What happened to Henrietta Lacks’ siblings? Was she close to Gladys Pleasant Lacks? How was Gladys Lacks impacted by her sister’s death?
Gladys Pleasant Lacks was Henrietta Lacks’ older sister. She heard Henrietta’s last words as she was dying and remained in her children’s lives.
Learn more about Gladys Lacks and Skloot’s visit to her house.
Henrietta’s Marriage and Death
Henrietta and Day were married in 1941, when they were 20 and 25 respectively. Gladys, Henrietta Lacks’ sibling, objected to the marriage because she thought Day would be a bad husband. Henrietta and Day later moved to Turner Station in Maryland.
Henrietta died in October 1951. In the two months she was in the hospital, tumors had colonized her body, appearing as high as her diaphragm and lungs, and she’d needed constant blood transfusions because her kidneys were failing. The pain was tremendous. Her last words were to her sister Gladys. She implored her to make sure Day took care of the children.
Rebecca Skloot Meets Gladys Pleasant Lacks
They then visited Deborah’s aunt, Gladys Pleasant Lacks. Even though it was relatively warm outside, inside Gladys had a large wood stove burning so hot she perspired. Soon after Skloot and Deborah’s arrival, Gladys’s son, Gary, came through the front door. Deborah immediately showed Gary the newly discovered picture of Elsie and began pacing around the room, rambling about Elsie and Henrietta and random news headlines.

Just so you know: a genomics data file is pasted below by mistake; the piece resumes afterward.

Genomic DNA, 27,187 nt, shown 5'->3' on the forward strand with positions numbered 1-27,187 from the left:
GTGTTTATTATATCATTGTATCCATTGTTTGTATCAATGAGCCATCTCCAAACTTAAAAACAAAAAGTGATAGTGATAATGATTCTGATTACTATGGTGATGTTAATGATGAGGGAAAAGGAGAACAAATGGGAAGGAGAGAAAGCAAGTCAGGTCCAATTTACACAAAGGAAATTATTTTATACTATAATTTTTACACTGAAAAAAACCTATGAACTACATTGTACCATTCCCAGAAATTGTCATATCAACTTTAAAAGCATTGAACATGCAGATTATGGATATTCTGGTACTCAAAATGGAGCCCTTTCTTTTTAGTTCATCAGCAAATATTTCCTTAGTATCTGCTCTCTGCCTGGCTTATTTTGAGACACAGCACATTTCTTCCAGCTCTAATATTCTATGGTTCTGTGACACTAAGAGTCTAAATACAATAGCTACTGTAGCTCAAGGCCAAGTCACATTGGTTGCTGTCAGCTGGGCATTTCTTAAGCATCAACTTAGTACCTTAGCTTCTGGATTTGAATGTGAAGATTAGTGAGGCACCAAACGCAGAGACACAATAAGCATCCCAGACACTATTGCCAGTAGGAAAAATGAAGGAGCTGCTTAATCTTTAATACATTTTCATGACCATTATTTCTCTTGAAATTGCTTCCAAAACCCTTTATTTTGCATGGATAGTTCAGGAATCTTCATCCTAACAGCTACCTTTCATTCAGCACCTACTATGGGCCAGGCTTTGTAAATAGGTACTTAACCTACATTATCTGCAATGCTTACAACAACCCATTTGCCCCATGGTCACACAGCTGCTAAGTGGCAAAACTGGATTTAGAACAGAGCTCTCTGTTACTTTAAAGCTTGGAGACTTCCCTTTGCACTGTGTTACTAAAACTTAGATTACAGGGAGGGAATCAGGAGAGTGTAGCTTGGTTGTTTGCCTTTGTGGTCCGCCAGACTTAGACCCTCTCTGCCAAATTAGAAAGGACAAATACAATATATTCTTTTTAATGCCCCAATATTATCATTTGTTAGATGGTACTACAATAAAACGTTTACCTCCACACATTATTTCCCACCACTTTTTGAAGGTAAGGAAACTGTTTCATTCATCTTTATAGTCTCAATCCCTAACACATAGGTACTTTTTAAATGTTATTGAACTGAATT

Gary, who’d sat in a large recliner, attempted to calm Deborah. He managed to get her to sit, but only for an instant—soon enough she was up and pacing again, talking a blue streak about what she and Skloot had learned about her mother. Gary made frequent references to scripture, urging Deborah to trust in God and worry more about her herself and less about her mother.
When it became clear that Deborah was losing control, Gary, rising from his chair, explained that God was speaking to him. He approached Deborah with his arms open, and once she touched him, he clasped her head between his hands and brought it to his chest. He began shaking, singing, and preaching, inviting God into Deborah’s body to heal her. He summoned God because Deborah needed help “lifting the burden” of her mother’s cells.
Soon Deborah and Gary were crying and beseeching God together, begging him to take the cells from her. Then Gary looked at Skloot and said that God had sent Skloot to lift Deborah’s burden—to take the cells. Skloot was shocked.
Immediately Deborah separated from Gary and sighed with relief. She thanked Gary, but Gary gave all the credit to God. At that moment, the rain, which had been a drizzle when Gary first embraced Deborah, suddenly became a downpour. Gary said it was a sign that the Lord had been listening.